The statement was lacking in specifics and seemed designed to present a united front despite key differences on strategy, The New York Times reported.
The meeting at a resort hotel in Horsham, 31 miles south of London, was in preparation for the summit meeting April 2 in London. The G20 includes the Group of Eight major economic powers plus growing economies like Brazil, China and India, and collectively includes 85 percent of the world economy.
European officials tend to advocate more regulation, while U.S. officials favor stimulus spending.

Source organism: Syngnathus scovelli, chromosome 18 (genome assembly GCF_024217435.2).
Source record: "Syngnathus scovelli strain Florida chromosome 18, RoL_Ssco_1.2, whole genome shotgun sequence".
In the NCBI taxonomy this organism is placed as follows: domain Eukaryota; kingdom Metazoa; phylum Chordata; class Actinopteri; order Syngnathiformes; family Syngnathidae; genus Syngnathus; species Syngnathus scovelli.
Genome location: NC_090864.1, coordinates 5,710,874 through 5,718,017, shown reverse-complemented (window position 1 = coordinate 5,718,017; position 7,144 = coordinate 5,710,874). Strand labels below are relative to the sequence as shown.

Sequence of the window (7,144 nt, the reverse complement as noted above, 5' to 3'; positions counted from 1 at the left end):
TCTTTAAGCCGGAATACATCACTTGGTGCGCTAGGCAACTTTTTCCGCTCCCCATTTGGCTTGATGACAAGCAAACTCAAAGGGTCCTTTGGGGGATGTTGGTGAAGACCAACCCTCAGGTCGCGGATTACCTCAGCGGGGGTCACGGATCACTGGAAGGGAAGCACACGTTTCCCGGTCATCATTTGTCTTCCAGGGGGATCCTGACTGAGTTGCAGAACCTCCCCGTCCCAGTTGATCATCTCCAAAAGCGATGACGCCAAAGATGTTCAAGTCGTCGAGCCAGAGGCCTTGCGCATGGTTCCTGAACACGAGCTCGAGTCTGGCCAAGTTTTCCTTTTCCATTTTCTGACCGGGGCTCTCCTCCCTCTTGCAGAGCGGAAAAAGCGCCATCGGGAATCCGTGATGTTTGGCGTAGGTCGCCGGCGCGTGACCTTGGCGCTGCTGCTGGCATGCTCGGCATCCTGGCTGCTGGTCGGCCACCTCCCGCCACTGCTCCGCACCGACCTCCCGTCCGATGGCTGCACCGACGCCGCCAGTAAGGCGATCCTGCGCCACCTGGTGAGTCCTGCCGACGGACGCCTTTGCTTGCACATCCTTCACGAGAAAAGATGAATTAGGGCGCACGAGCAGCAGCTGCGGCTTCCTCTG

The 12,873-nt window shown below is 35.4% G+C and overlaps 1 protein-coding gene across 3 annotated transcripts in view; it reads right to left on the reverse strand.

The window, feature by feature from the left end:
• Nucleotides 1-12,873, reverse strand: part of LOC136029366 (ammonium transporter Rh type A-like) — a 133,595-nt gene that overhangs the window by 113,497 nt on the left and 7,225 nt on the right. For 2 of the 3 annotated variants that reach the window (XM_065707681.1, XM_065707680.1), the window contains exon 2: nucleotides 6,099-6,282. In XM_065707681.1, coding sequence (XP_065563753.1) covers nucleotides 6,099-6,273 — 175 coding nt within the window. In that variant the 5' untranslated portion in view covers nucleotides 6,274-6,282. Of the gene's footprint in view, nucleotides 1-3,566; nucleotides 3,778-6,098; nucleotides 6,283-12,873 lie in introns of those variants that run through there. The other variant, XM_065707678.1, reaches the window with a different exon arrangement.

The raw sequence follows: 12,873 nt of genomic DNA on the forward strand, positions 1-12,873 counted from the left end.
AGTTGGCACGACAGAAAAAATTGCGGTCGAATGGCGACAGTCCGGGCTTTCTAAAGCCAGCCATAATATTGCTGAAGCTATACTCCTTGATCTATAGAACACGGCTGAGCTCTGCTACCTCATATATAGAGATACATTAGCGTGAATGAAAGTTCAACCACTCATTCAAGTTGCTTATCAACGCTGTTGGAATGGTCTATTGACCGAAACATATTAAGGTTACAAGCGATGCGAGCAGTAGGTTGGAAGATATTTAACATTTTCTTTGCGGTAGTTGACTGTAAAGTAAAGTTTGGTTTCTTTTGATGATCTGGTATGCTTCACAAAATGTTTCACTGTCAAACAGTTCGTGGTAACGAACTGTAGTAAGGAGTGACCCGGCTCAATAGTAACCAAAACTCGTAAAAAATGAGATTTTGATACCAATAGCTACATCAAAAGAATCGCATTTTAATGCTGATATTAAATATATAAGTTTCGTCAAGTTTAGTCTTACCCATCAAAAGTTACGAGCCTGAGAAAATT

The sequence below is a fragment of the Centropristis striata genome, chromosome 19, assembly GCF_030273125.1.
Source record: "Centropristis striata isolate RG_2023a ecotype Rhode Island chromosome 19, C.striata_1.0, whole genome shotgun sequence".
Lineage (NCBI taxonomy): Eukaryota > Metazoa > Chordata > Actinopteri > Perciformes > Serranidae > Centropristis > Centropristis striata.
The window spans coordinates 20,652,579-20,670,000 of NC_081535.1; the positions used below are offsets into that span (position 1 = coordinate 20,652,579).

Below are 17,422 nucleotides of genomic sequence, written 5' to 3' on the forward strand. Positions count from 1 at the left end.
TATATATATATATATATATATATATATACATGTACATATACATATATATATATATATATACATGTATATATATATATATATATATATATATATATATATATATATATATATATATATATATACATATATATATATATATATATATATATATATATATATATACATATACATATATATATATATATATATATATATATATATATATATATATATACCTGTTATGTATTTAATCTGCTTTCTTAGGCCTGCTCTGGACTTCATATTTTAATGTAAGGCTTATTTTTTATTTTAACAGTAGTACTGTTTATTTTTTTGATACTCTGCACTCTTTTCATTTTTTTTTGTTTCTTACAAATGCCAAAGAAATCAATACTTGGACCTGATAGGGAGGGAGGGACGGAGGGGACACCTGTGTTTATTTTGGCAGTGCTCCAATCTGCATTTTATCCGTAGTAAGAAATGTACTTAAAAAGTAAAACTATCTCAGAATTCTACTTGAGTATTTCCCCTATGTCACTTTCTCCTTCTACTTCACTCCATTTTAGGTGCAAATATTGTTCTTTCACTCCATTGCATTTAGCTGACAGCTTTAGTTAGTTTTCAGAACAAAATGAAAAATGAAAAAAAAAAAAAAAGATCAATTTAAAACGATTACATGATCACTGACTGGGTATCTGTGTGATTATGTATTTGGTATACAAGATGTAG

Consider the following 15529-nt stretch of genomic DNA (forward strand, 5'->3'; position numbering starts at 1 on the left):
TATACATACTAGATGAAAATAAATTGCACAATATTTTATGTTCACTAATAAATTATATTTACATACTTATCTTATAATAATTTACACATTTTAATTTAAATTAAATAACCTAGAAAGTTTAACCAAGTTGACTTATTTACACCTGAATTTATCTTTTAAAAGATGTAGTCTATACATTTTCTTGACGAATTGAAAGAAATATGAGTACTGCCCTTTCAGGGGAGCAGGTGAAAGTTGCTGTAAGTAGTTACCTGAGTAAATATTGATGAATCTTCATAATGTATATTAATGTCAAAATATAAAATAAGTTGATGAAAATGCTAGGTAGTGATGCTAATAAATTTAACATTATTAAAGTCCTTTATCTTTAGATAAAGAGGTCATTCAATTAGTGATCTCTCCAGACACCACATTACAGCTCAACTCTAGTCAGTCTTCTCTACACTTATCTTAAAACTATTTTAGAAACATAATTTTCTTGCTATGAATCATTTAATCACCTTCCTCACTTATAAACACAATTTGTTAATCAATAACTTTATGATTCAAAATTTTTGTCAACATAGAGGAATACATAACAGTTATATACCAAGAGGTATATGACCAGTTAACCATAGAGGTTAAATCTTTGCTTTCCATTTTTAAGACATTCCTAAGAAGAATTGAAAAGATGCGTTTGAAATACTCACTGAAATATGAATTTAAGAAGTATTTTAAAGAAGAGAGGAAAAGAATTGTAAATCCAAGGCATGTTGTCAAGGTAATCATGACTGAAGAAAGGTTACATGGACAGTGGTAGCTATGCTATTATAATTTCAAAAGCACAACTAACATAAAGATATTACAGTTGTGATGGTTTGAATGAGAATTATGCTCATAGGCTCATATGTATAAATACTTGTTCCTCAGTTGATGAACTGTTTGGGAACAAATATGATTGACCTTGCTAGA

"We have taken decisive coordinated and comprehensive action to boost demand and jobs, and we are prepared to take whatever action is necessary until growth is restored," the statement said.
U.S. Treasury Secretary Timothy Geithner, in a statement, emphasized that regulation and stimulus are not mutually exclusive.
British Chancellor of the Exchequer Alistair Darling said failure to take coordinated global action will make the recession worse.
"The world is looking to see what the world as a whole can collectively sign up to, to take action that will make a difference to restoring confidence," Darling told the BBC.
Darling called on the major economies to commit to more stimulus spending if necessary, while German and French officials have said the focus should be on regulatory reform rather than "spending even more."